Practice Joy.  When I am in the midst of adversity, joy is just three letters with no meaning.  I can struggle through the morass which can surround my life, but joy is something I rarely experience.  BUT, when I do, I rejoice in it and don’t take it for granted.  I don’t know how to practice it.  There is an artificiality in the word Practice.  I either wake up in a good place or I don’t.  Restarting the day sometimes helps, like when I look out the window and feel sunlight caressing my face on an otherwise gloomy day, its heat tickling my skin. Joy is a blessing always to be appreciated.

Nevertheless, there is always HOPE.  Nothing lasts forever.  Another Platitude but one of Truth.  We can put one foot in front of the other and each footstep gives us a new opportunity to step out of bad spaces and, at the very least, come to center.  With help, spiritual guidance, and the support of those who understand, we can change our circumstances. One Day At A Time.

 

Sifting through the Ashes

So many years since my parents have died and yet they walk through my life day by day, hour by hour.  Is this so for everyone? Sifting through our ashes, seeing the truths or remolding childhood witnessing into more truthful adult understandings. . . or should they be upended?  Aren’t my life experiences as a child as equal, or more so, than their adult counterparts?

Isn’t the fact my father and I played a game where he blew his pipe smoke in my face because it  made me exclaim for him to stop but we both laughed just as valid as my understanding that it was the underpinnings of my attraction and addiction to tobacco, and later COPD and asthma?  Or my coming in drunk from some beer bash and sitting up with him for hours talking about the world, the universe, my present, later to realize he had been drinking too and it was a tactic acknowledgement of drinking as acceptable, even essential?  Just as Christmas brings misgivings driven both my the year we snuck downstairs to see an entire kitchen and bikes our size as well as the one when Dad knocked over the Tree in a fit of alcohol fumes?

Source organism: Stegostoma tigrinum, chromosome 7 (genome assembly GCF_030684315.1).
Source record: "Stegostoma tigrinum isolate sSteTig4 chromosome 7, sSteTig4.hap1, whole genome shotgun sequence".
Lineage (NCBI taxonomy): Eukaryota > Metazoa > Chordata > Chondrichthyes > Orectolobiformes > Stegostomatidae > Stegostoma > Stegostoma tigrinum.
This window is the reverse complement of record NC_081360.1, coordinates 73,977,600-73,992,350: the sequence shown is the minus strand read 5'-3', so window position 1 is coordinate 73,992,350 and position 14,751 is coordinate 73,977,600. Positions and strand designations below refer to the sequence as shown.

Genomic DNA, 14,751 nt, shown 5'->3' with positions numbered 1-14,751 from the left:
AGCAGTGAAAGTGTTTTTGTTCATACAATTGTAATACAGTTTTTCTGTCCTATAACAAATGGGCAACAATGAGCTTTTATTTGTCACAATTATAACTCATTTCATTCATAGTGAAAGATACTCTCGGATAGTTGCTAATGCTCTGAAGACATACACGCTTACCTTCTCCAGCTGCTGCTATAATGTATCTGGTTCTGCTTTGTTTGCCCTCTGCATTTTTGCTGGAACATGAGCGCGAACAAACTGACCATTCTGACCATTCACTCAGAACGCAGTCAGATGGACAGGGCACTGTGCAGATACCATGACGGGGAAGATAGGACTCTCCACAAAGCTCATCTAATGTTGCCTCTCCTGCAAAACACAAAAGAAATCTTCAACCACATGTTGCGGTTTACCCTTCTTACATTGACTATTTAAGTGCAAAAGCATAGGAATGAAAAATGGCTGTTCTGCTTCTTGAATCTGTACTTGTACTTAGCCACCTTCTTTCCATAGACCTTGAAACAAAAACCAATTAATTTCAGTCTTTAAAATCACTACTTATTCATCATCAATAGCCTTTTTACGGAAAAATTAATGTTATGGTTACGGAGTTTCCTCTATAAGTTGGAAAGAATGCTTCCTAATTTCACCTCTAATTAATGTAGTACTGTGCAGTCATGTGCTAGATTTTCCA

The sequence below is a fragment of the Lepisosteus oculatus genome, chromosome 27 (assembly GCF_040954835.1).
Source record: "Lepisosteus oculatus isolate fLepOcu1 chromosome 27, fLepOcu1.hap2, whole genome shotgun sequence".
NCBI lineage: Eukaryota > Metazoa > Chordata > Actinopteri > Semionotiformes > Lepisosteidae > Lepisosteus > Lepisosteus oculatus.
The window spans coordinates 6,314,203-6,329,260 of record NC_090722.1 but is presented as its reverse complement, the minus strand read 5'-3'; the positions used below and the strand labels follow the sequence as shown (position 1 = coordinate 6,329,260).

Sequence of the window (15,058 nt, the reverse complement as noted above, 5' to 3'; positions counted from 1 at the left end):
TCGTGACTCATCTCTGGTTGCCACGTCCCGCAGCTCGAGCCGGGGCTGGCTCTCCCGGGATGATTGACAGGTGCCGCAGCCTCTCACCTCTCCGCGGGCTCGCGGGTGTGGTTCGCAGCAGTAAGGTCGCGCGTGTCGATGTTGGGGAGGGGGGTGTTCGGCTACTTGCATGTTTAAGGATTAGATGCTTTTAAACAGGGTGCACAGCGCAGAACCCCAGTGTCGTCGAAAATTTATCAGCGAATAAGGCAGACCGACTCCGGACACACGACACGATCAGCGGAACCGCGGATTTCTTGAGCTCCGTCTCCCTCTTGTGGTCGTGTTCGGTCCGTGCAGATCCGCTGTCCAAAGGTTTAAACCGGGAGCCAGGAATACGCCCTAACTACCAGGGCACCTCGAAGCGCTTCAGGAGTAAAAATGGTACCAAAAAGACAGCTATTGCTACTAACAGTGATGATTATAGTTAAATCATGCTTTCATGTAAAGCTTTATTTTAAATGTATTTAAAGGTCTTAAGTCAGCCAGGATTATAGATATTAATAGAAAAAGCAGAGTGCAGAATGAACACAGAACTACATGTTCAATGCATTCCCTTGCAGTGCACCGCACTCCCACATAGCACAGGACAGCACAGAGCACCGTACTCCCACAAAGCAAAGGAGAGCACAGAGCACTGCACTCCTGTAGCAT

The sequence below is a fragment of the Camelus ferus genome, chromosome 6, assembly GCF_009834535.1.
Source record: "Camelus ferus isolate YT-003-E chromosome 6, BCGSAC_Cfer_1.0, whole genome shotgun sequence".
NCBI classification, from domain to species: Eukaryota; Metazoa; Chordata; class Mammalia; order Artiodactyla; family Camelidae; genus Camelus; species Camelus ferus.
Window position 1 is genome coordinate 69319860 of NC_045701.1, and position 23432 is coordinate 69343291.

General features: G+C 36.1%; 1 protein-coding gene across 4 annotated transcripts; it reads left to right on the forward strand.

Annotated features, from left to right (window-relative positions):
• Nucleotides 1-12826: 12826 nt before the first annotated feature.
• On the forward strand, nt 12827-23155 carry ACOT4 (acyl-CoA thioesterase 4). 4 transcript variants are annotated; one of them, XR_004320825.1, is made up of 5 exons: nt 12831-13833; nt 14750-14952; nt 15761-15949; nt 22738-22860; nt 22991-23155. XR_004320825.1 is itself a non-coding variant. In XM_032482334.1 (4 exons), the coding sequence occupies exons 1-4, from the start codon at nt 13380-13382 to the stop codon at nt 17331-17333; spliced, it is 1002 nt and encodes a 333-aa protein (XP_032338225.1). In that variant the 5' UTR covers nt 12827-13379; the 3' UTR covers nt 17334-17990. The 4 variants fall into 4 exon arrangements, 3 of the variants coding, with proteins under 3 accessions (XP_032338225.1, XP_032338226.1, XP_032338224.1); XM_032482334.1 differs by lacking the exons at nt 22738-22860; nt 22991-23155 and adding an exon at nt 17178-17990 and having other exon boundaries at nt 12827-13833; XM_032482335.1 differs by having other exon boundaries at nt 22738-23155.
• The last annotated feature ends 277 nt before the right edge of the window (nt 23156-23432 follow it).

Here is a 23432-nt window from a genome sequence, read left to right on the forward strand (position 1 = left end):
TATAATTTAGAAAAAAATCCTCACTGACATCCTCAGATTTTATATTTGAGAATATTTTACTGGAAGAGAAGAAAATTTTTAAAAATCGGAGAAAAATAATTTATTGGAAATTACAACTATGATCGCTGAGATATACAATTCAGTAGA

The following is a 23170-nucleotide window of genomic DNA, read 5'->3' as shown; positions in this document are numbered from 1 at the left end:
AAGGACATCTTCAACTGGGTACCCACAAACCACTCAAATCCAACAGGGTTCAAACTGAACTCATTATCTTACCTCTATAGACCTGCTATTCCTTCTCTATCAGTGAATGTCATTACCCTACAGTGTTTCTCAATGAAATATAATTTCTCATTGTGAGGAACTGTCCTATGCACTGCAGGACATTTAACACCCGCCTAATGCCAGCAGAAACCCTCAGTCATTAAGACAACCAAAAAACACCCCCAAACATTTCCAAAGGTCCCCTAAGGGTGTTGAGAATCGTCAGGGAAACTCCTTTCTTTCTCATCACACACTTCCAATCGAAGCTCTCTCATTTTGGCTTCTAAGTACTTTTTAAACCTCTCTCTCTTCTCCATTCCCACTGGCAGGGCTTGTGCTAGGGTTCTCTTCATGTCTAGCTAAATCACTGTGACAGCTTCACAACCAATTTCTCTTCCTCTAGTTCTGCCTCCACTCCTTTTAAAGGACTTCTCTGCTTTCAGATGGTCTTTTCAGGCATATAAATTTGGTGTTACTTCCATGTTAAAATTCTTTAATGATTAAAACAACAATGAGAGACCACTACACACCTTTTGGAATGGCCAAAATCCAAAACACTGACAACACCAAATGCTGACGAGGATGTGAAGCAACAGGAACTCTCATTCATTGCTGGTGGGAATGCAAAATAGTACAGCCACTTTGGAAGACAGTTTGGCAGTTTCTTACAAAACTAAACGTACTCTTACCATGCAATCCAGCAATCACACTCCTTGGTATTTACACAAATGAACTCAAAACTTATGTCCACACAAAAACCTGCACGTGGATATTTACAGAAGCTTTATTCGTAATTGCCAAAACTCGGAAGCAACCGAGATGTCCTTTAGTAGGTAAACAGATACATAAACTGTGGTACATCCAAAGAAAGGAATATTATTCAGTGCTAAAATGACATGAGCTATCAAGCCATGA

As an adult, I moved back to Connecticut, staying in my mother’s room while looking for a home of my own. Within those walls, Mom and I made peace with each other.  I finally felt her life, what made her, why she was such an angry person much of the time, overwhelmingly generous at others.  I understood why she was angry with me, frustrated at my weaknesses, as she co-dependently made right my many, many mistakes. I forgave her transgressions. And felt her presence at the foot of the bed and with the Shirley Temple collection, the first dolls she ever owned.

Yet these two people gave us such treasures.  As a Minister’s family, we moved frequently, as my Mom did, from one Brooklyn apartment to another when the rent ran out.  So when Mom saw a tiny ad for a 250 year cabin on 50 acres a 17 hour trip away, she bought it sight unseen  so we would, no matter how many times we had to move.

Every summer she would take off work, bringing us up to our spiritual center for 2 months, Father joining us under his vacation. Now I look back to see how hard she worked on the cabin, making it safe and livable for us.  Understand, as a mother myself, the frustration she would sometimes feel as a single mom for such a long time.  Laugh at when she sent my wayward brother to the garden to remove rocks when he did, frequently, something outrageous.

Memories fill the furniture in my apartment.  A teacart given from a barn in exchange for a loaf of bread, now well over 150 years old. The carved, wooden screen behind it, a much beloved piece from my grandmother.  My “distressed” childhood dresser and toddler rocker. The cut glass pieces my mother so dearly collected in a beautiful collection. The painting of “Uncle Willie”, an old hermit who closed off his beautifully furnished  home, save the kitchen, when his wife died; we picked cherries from his trees, mom making pies, jams, and bringing them to him.